- Tom Ziller of SB Nation with some revealing numbers: “In the fourth quarter, when Golden State fouled Dwight the most, Orlando scored 37 points in 24 possessions, or 1.54 points per possession, which is like Max Roach-level rhythm.”
- Howard was more efficient when he shooting from the free-throw line as opposed to when he was shooting from the field against Golden State.
- Similarities between Ryan Anderson and Peja Stojakovic.
Eddy Rivera is the Editor-in-Chief of Magic Basketball. Follow him on Twitter.
AP Photo/Marcio Jose Sanchez
Every morning on my way to work I listen to this awful local radio show called Bob and the Showgram. I think every town has one of these shows, where some fat-sounding man alternately wheezes and yells into a microphone while slack-jawed cronies occasionally pipe in with nonsense. It’s racist, homophobic, misogynistic and I CAN’T STOP LISTENING TO IT. Don’t get me twisted, it’s not that I like it — I hate it with the hot fire of a thousand hells — but for some twisted reason I can’t pry myself away.
I know that provoking me is the entire reason these fools make any money, but because I am the worst person in the entire world, I grind my teeth and white-knuckle my steering wheel every morning so that I can feel superior to these people. Which I am. I am way superior. I would enjoy the content of NPR so much more, but because of some sick pact I have with my inner loathing, and also because I have like sixty more years to wear socks and Tevas and listen to women loudly smack their lips over chanterelle mushrooms into a microphone (isn’t that what they do on NPR?), I keep listening to the Showgram.
I feel the same way about a Hack-a-Shaq or Hack-a-Dwight defense. Aside: can we never again say Hack-a-Dwight? It doesn’t even rhyme, which was the whole reason in the first place for the Hack-a-Construction. Morning shows should be fun, but Bob and his sick warped, awful cronies have made them miserable. AND YOU ARE JUST LIKE HIM, MARK JACKSON. THE DISEASE IS INSIDE YOU.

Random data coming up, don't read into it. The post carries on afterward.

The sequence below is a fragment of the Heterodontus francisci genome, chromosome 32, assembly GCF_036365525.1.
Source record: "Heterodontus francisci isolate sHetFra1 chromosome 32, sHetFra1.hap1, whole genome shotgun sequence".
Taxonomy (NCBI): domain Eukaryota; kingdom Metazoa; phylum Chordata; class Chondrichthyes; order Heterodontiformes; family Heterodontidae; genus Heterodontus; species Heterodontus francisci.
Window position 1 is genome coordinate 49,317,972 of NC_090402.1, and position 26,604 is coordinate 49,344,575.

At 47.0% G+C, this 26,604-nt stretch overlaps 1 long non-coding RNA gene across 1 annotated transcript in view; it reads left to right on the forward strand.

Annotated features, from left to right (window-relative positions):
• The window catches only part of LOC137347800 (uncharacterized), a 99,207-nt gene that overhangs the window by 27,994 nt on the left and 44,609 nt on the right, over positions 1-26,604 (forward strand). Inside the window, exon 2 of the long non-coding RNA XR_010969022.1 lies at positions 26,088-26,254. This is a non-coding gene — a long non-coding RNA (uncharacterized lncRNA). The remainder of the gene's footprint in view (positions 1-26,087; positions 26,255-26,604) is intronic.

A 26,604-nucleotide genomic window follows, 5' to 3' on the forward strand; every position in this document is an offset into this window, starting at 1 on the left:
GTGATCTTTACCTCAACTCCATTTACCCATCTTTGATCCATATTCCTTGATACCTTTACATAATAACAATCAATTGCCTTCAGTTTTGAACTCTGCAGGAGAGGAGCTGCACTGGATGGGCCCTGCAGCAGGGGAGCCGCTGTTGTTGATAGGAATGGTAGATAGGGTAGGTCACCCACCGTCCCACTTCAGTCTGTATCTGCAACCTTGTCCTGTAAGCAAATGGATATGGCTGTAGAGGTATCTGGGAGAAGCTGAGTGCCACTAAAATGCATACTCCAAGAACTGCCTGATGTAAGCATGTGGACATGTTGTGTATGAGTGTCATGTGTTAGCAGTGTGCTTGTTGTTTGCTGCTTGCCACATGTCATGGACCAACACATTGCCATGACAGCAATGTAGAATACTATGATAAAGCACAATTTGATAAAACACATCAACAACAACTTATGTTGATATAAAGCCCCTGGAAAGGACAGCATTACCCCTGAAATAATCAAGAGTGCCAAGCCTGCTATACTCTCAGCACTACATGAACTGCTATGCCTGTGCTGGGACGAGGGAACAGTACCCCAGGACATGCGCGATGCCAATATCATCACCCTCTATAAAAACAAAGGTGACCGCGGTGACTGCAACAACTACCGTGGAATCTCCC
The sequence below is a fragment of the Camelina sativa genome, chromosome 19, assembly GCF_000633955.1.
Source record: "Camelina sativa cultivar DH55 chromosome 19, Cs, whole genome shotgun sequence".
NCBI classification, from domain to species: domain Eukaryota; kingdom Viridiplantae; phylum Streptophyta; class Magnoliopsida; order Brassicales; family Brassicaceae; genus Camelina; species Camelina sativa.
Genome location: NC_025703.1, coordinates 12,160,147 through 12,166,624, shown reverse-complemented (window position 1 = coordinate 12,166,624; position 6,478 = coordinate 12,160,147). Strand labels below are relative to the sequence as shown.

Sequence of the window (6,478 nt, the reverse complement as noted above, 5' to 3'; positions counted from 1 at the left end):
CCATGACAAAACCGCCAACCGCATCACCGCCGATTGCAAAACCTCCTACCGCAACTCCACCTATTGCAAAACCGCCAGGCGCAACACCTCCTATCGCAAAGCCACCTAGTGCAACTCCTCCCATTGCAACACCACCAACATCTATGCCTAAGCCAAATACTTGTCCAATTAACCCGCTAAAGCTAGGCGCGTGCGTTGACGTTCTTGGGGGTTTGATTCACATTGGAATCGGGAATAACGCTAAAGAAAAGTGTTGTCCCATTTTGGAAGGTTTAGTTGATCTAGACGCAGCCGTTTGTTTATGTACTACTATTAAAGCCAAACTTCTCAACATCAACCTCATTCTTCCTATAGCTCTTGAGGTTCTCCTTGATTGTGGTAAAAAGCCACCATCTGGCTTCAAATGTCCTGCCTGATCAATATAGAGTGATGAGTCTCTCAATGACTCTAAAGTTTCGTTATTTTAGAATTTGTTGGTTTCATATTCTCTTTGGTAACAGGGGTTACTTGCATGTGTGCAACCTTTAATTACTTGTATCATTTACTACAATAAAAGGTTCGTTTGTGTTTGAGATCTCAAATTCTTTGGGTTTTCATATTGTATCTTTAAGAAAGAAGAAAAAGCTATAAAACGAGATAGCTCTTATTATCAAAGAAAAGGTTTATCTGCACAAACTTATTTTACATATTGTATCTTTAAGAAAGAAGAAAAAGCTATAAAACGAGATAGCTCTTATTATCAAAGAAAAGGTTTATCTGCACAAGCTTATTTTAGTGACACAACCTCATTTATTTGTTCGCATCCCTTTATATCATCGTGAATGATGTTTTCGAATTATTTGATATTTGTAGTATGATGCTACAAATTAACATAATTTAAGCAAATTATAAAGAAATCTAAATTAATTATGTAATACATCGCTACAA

Basketball games are supposed to be a fun and acrobatic celebration of human accomplishment, and not a seven hour suckfest of me wondering why Dwight Howard can not keep his elbow at a consistent angle over his head. It becomes a reductive, Dadaist torture, wherein I am forced to contemplate an miniscule, asinine movement over and over again until I am reduced to weeping on my sofa.
Mark Jackson, you are better than this. You are supposed to be fun and wacky and sort of dumb — you are not supposed to be one of those Bellichickian win-at-all-costs bots. Basketball is a game, for entertainment, and I do not think you are as smart as Greg Popovich for fouling Dwight Howard eleventy jabillion times. The only reason I still like Popovich is because he has taken projecting misanthropy to new, hilarious levels.
Photo by Brett Deering/Getty Images
I have two very simple observations regarding Hedo Turkoglu at the moment. The first is that he is showing signs of improvement, and the second is that he is not back to 2009 form.
Obviously the first things to take notice of are Turk’s offensive improvements. He’s scoring at a more efficient clip than he has the past two seasons, and is seemingly more comfortable in the offense after his brief but destructive departure from Orlando.
You have to start by looking at his PER, which is currently just under 17, two points above the league average, and several points above where he finished last year. Of course, PER is weighted mostly for offense and doesn’t tell the whole story of a player’s game, but if we’re looking at this number strictly on the basis of improvement, it’s compelling to see that number above his past three seasons (all below 15).
Perhaps a more important sign of improvement is Turk’s shooting percentage from pretty much everywhere on the court. His True Shooting percentage is the highest it’s ever been in his career, which basically confirms that we’re getting a more efficient output from Turk. Granted, he may not be stuffing the stat line like you’d want a fantasy starter to, but efficiency is the name of the game in Orlando. And really, has Turk ever been a stat stuffer? No. That’s not why we like him. We like him because he does things right.
The Magic simply cannot afford empty possessions this season, because aside from Dwight they simply don’t have the star power to fill it up and rely on volume offense to win games. While Stan Van Gundy would like Orlando to be a defense-oriented team, the focus on offense simply needs to be efficiency and execution on each possession. That’s one of the reasons why it is so crucial for guys like Turk to be efficient rather than “high-volume,” or, worse yet, “passive.”